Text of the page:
Falling down might sound like a minor mishap, but for older adults (age 65 and up), it can be serious—or even fatal. It’s also common: More than 1 in 4 older adults report falling each year—and more than half of these falls occur at home.

In fact, the U.S. Centers for Disease Control and Prevention counted more than 2.8 million emergency department visits due to injuries from falls among older adults in 2020. (To put that into perspective, that’s more than three times as many as in the next age group down, those 55 to 64.) Falling was also responsible for more than 36,000 deaths.

The fallout from a fall could be anything from bumps and bruises to broken bones and traumatic brain injury. “Not all falls will result in an injury that sends you to the emergency room or the hospital, but about 20% of falls that happen among those aged 65 and older will result in an injury,” says Kathleen Cameron, senior director of the National Council on Aging’s Center for Health Aging.

Even the fear that you might fall can be dangerous if it prevents you from leaving your house or being active. “It’s kind of a vicious cycle, because the less that older adults engage in physical activity, the more they’re going to develop muscle weakness and balance issues, which are two of the most common risk factors for falls,” Cameron says.

To head off the falls and the fear, the first place to start is in your home. Below are five common parts of your house that can present a fall risk. Also, find out how you can make your space safer without spending too much money.

How to prevent falls in your house

Your house can be full of objects and surfaces that can put you at risk for tripping, slipping, and falling. Here are five potential hazards and what you can do to secure them.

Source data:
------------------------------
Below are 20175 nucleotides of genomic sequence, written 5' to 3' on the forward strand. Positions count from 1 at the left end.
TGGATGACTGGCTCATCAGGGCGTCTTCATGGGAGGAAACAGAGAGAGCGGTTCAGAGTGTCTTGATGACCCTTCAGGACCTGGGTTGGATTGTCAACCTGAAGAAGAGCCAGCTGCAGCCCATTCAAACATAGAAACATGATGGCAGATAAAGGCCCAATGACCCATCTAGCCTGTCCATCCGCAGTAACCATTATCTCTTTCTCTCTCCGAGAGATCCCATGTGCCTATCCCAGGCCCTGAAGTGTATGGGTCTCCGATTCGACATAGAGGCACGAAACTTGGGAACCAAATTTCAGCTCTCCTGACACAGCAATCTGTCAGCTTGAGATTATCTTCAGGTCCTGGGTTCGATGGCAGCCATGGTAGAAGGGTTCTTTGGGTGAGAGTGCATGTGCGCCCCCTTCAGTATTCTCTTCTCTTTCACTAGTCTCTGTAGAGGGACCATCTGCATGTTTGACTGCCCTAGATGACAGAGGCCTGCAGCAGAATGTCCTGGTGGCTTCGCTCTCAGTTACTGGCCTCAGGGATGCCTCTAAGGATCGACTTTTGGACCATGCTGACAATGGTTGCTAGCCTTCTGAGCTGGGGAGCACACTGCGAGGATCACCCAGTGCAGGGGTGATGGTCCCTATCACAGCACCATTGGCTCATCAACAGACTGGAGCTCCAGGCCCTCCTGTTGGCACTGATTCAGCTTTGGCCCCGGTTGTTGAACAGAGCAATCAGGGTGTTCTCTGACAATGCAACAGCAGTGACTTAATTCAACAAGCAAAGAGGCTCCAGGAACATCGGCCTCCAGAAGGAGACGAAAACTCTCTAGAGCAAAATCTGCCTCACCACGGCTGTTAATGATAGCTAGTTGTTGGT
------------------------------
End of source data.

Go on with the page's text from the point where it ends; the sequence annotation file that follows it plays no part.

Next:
Fall Risk #1: Rugs

While decorative, rugs can also be dangerous. To lessen your risk for tripping or sliding, add a nonslip backing or use tacks or double-sided tape to fix them to the floor. The same goes for doormats and bathroom mats.

Of course, you can also remove rugs, doormats, and bathroom mats altogether if they pose a risk—but if you have wood floors or another slippery surface underneath them, be sure to wear sneakers or slippers with traction on them when you’re walking across those surfaces to decrease your chances of slipping.

Fall Risk #2: The Bathroom

Stepping into your bathtub or shower can be hazardous. It can be slick from a recent shower, and if you must step into it, you could easily trip. Stepping out of it can be dangerous, too, when you’re wet and surfaces might be slicker.

Even the toilet can pose a risk—falls often happen if you’re unsteady when you stand up or sit down. Older adults who have high blood pressure, for example, can feel lightheaded or unsteady on their feet when standing up.

One solution is installing grab bars or handrails near the shower or toilet. “It’s amazing how grab bars have changed in the last decade or so,” says Cameron. “They’re quite decorative; they don’t look institutional and are so important for added support and safe movement in the bathroom.”

While you’re at it, add a nonslip rubber mat or even a shower chair to your tub. And if you often get up at night to go to the bathroom, an inexpensive night-light can light up your path. Some come on automatically in the dark or have built-in motion sensors for even better protection.

Fall Risk #3: Stairs

This might seem obvious, but your stairs have a lot of risk attached to them. Cameron recommends lights at both the top and bottom of stairways so you can see where you’re stepping.

Is the stairway still a little too dark? “A simple strategy is to put a strip of painter’s tape on the edge of each step,” she says. “That will mark each step along the way, which is especially helpful for people who find it hard to distinguish one step from another, which for some can blur together.” You can even buy tape that’s reflective or has a glow-in-the-dark strip.